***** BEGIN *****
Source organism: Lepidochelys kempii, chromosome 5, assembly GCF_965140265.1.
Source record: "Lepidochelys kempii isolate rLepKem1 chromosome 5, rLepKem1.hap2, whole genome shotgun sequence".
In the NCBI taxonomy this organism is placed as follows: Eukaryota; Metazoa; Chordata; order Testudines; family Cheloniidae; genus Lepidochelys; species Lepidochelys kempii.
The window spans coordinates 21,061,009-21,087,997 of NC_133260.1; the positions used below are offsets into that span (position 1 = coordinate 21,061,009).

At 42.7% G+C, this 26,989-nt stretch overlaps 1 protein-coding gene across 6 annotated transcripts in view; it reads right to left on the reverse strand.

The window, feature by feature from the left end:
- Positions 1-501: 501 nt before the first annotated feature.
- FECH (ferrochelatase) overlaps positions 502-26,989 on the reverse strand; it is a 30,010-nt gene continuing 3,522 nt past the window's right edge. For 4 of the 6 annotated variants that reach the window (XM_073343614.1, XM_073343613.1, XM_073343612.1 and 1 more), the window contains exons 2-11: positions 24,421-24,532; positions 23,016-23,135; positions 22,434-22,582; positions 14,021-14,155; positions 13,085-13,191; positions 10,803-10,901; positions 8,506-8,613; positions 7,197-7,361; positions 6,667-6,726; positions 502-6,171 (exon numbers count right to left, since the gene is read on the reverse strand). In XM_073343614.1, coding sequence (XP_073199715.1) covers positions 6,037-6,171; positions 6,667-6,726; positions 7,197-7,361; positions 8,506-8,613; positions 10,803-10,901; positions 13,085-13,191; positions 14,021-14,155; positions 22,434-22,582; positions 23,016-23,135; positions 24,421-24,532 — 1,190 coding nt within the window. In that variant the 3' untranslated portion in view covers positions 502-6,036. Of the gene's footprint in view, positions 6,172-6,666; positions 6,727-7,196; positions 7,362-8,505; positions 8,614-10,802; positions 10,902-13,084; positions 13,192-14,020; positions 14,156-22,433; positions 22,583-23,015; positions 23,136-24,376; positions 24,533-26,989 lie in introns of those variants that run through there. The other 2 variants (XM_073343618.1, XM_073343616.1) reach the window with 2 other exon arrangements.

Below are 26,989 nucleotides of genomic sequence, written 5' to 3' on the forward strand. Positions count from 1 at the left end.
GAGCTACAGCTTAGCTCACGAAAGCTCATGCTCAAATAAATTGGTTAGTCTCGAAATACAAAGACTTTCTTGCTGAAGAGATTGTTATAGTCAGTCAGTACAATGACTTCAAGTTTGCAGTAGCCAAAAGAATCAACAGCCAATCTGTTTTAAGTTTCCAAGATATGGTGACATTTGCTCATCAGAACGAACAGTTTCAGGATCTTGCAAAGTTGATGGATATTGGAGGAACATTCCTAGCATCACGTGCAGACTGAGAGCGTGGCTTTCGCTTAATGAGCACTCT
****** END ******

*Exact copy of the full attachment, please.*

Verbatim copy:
Source organism: Lepidochelys kempii, chromosome 5, assembly GCF_965140265.1.
Source record: "Lepidochelys kempii isolate rLepKem1 chromosome 5, rLepKem1.hap2, whole genome shotgun sequence".
In the NCBI taxonomy this organism is placed as follows: Eukaryota; Metazoa; Chordata; order Testudines; family Cheloniidae; genus Lepidochelys; species Lepidochelys kempii.
The window spans coordinates 21,061,009-21,087,997 of NC_133260.1; the positions used below are offsets into that span (position 1 = coordinate 21,061,009).

At 42.7% G+C, this 26,989-nt stretch overlaps 1 protein-coding gene across 6 annotated transcripts in view; it reads right to left on the reverse strand.

The window, feature by feature from the left end:
- Positions 1-501: 501 nt before the first annotated feature.
- FECH (ferrochelatase) overlaps positions 502-26,989 on the reverse strand; it is a 30,010-nt gene continuing 3,522 nt past the window's right edge. For 4 of the 6 annotated variants that reach the window (XM_073343614.1, XM_073343613.1, XM_073343612.1 and 1 more), the window contains exons 2-11: positions 24,421-24,532; positions 23,016-23,135; positions 22,434-22,582; positions 14,021-14,155; positions 13,085-13,191; positions 10,803-10,901; positions 8,506-8,613; positions 7,197-7,361; positions 6,667-6,726; positions 502-6,171 (exon numbers count right to left, since the gene is read on the reverse strand). In XM_073343614.1, coding sequence (XP_073199715.1) covers positions 6,037-6,171; positions 6,667-6,726; positions 7,197-7,361; positions 8,506-8,613; positions 10,803-10,901; positions 13,085-13,191; positions 14,021-14,155; positions 22,434-22,582; positions 23,016-23,135; positions 24,421-24,532 — 1,190 coding nt within the window. In that variant the 3' untranslated portion in view covers positions 502-6,036. Of the gene's footprint in view, positions 6,172-6,666; positions 6,727-7,196; positions 7,362-8,505; positions 8,614-10,802; positions 10,902-13,084; positions 13,192-14,020; positions 14,156-22,433; positions 22,583-23,015; positions 23,136-24,376; positions 24,533-26,989 lie in introns of those variants that run through there. The other 2 variants (XM_073343618.1, XM_073343616.1) reach the window with 2 other exon arrangements.

Below are 26,989 nucleotides of genomic sequence, written 5' to 3' on the forward strand. Positions count from 1 at the left end.
GAGCTACAGCTTAGCTCACGAAAGCTCATGCTCAAATAAATTGGTTAGTCTCGAAATACAAAGACTTTCTTGCTGAAGAGATTGTTATAGTCAGTCAGTACAATGACTTCAAGTTTGCAGTAGCCAAAAGAATCAACAGCCAATCTGTTTTAAGTTTCCAAGATATGGTGACATTTGCTCATCAGAACGAACAGTTTCAGGATCTTGCAAAGTTGATGGATATTGGAGGAACATTCCTAGCATCACGTGCAGACTGAGAGCGTGGCTTTCGCTTAATGAGCACTCT